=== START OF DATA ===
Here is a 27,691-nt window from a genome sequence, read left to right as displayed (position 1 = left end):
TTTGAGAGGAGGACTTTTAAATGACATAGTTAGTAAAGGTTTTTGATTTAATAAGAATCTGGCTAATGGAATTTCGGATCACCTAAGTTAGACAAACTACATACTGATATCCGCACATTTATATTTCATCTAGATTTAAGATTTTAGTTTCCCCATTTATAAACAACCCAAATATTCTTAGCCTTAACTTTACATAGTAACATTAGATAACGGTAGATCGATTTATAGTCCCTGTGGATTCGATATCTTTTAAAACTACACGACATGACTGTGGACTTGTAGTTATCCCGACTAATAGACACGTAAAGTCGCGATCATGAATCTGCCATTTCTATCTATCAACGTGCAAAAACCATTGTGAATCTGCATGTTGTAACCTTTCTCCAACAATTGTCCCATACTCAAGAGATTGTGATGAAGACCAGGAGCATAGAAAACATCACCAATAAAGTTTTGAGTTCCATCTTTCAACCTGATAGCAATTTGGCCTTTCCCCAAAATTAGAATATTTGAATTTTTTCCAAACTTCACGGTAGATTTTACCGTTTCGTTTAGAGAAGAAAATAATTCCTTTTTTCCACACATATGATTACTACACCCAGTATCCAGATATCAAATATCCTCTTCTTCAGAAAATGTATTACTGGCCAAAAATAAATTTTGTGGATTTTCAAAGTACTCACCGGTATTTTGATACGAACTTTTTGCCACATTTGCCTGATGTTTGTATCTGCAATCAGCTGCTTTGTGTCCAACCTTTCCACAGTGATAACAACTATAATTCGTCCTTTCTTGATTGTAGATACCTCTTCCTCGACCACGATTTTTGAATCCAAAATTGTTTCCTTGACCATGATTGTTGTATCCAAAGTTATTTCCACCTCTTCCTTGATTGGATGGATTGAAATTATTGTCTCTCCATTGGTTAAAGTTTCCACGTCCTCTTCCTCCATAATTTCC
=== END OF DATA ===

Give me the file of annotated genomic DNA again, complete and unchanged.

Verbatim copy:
Here is a 27,691-nt window from a genome sequence, read left to right as displayed (position 1 = left end):
TTTGAGAGGAGGACTTTTAAATGACATAGTTAGTAAAGGTTTTTGATTTAATAAGAATCTGGCTAATGGAATTTCGGATCACCTAAGTTAGACAAACTACATACTGATATCCGCACATTTATATTTCATCTAGATTTAAGATTTTAGTTTCCCCATTTATAAACAACCCAAATATTCTTAGCCTTAACTTTACATAGTAACATTAGATAACGGTAGATCGATTTATAGTCCCTGTGGATTCGATATCTTTTAAAACTACACGACATGACTGTGGACTTGTAGTTATCCCGACTAATAGACACGTAAAGTCGCGATCATGAATCTGCCATTTCTATCTATCAACGTGCAAAAACCATTGTGAATCTGCATGTTGTAACCTTTCTCCAACAATTGTCCCATACTCAAGAGATTGTGATGAAGACCAGGAGCATAGAAAACATCACCAATAAAGTTTTGAGTTCCATCTTTCAACCTGATAGCAATTTGGCCTTTCCCCAAAATTAGAATATTTGAATTTTTTCCAAACTTCACGGTAGATTTTACCGTTTCGTTTAGAGAAGAAAATAATTCCTTTTTTCCACACATATGATTACTACACCCAGTATCCAGATATCAAATATCCTCTTCTTCAGAAAATGTATTACTGGCCAAAAATAAATTTTGTGGATTTTCAAAGTACTCACCGGTATTTTGATACGAACTTTTTGCCACATTTGCCTGATGTTTGTATCTGCAATCAGCTGCTTTGTGTCCAACCTTTCCACAGTGATAACAACTATAATTCGTCCTTTCTTGATTGTAGATACCTCTTCCTCGACCACGATTTTTGAATCCAAAATTGTTTCCTTGACCATGATTGTTGTATCCAAAGTTATTTCCACCTCTTCCTTGATTGGATGGATTGAAATTATTGTCTCTCCATTGGTTAAAGTTTCCACGTCCTCTTCCTCCATAATTTCC